With rising temperatures, it is critical to keep your four-legged friend’s safety in mind and take some precautions to keep him happy and comfortable, and to avoid the risk of heatstroke this summer.
Here are some important things you need to check
Follow your pet’s lead
The number one sign that a dog’s temperature is getting high is fatigue. If you find your pet looking out for a shady spot to lie down, then he is certainly feeling too hot. You should carry him back to a cooler location and check his body temperature right away.
If the temperature is too warm for you, it’s too warm for your pet as well
If you can’t sit out for a long time outside because of the heat, then it’s too hot for your pet as well. Don’t force your pet to be outdoors for extended periods in hot/warm weather. Pets get too hot even at temperatures as low as 80 degrees.
Change your walking time
Of course, exercise is important for our pets but in the summer, walks are best taken in the early hours of the morning, or after sunset.
Related Blog: Are you walking your dog right?
Groom with care
Grooming sessions are important for our pets to keep them clean and healthy. But remember, the hair on their body helps them regulate their body temperature. So never shave your pet or cut its hair too short, even in the summer.
Offer them some ice
Humans indulge on ice cream and other cool treats during summer and pets enjoy cool treats too. Put some ice cubes in your pet’s water dish or offer her an ice cube as a treat on a hot day.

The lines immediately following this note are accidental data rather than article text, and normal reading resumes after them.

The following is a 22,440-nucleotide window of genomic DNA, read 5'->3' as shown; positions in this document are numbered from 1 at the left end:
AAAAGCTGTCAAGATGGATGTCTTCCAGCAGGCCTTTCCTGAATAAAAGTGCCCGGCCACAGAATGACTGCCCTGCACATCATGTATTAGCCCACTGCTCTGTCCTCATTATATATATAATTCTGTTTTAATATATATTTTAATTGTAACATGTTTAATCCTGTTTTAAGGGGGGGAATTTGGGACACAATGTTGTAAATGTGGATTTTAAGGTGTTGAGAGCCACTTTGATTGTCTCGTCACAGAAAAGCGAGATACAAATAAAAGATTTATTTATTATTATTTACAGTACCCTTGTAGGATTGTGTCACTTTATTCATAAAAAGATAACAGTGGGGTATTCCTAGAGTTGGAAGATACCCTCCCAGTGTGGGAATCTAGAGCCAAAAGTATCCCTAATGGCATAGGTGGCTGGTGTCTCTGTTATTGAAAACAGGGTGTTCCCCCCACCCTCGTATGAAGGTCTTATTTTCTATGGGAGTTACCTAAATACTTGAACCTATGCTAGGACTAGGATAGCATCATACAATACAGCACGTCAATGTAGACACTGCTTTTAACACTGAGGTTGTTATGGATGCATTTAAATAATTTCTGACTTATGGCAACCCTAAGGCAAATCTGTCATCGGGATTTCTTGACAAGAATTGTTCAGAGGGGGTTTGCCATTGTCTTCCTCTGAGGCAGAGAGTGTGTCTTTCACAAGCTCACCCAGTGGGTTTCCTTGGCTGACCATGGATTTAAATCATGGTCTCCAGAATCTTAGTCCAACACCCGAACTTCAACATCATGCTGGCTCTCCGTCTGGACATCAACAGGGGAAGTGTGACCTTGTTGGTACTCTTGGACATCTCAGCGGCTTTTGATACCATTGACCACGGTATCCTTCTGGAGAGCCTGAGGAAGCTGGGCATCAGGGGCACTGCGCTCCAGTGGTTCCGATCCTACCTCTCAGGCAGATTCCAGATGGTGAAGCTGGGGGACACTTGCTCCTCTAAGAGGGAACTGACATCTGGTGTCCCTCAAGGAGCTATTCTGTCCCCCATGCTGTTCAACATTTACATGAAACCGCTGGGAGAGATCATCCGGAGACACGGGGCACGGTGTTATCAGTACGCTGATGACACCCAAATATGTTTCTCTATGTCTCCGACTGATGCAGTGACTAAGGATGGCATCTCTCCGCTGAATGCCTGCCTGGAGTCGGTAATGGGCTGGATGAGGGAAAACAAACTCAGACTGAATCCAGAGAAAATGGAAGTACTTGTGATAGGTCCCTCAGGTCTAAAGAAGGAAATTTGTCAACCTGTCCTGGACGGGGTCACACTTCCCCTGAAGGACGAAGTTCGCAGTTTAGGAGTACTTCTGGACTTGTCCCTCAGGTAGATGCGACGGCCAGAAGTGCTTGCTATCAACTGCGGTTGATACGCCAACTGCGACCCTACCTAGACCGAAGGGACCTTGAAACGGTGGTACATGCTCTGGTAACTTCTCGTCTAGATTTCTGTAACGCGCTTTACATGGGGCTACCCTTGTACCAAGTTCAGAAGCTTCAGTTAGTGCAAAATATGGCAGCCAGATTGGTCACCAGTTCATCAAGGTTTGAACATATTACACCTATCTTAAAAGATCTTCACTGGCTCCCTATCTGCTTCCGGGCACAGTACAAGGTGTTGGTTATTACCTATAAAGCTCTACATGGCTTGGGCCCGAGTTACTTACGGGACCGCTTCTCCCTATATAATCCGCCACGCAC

Related Blog: 5 Ice Treat Recipes Your Dog Will Love
Pet-friendly insect repellents
If you’re headed outdoors and want to protect yourself and your pet from insects, it’s best to use repellents that don’t contain chemicals that are harmful to your pet. Talk to your vet about what to avoid and consider using botanical oils and other natural substances to ward off horse flies, mosquitoes and other insects, common during summer.
Don’t go for walks in extreme temps
Your pet isn’t going to enjoy a walk if it is too hot, too wet, or too cold outside. Consider the temperatures and conditions and either skip your daily walk, shorten it, or take it at a different time of day when the temperature and conditions are more comfortable.
Never leave your dog in a parked car
Parked cars are the worst culprits for causing heatstroke in pets. The temperature inside a car or RV will quickly rise to as much as two times higher than the outside temperature, even with a window open or in the shade. Never leave your pet unattended for any length of time in a vehicle in which the temperature can’t be controlled and monitored.
Related Blog: Why not to leave your pets alone in an RV?
Allow water playtime
It can be fun and beneficial for your dog to set up a baby pool in which she can cool off or to allow her to cool off in the sprinklers on a hot day. Where it is safe to do so, you can also let your pet cool off in a stream or pond. Use good judgment here of course and never allow your pet to get into swiftly moving water or stagnant/standing water where she could contract a waterborne illness such as giardia.
Cool the tummy
When your pet is hot you will notice he seeks out cool surfaces to lie on. That’s because keeping his tummy cool makes his entire body cooler. If your pet is too hot, allow him access to a cool surface to rest – or place a cool towel on his tummy to help him cool off. Of course, the best way to care for your pet is to never let him get overheated in the first place.
Follow these tips and keep your pet comfortable and safe and cool all summer long.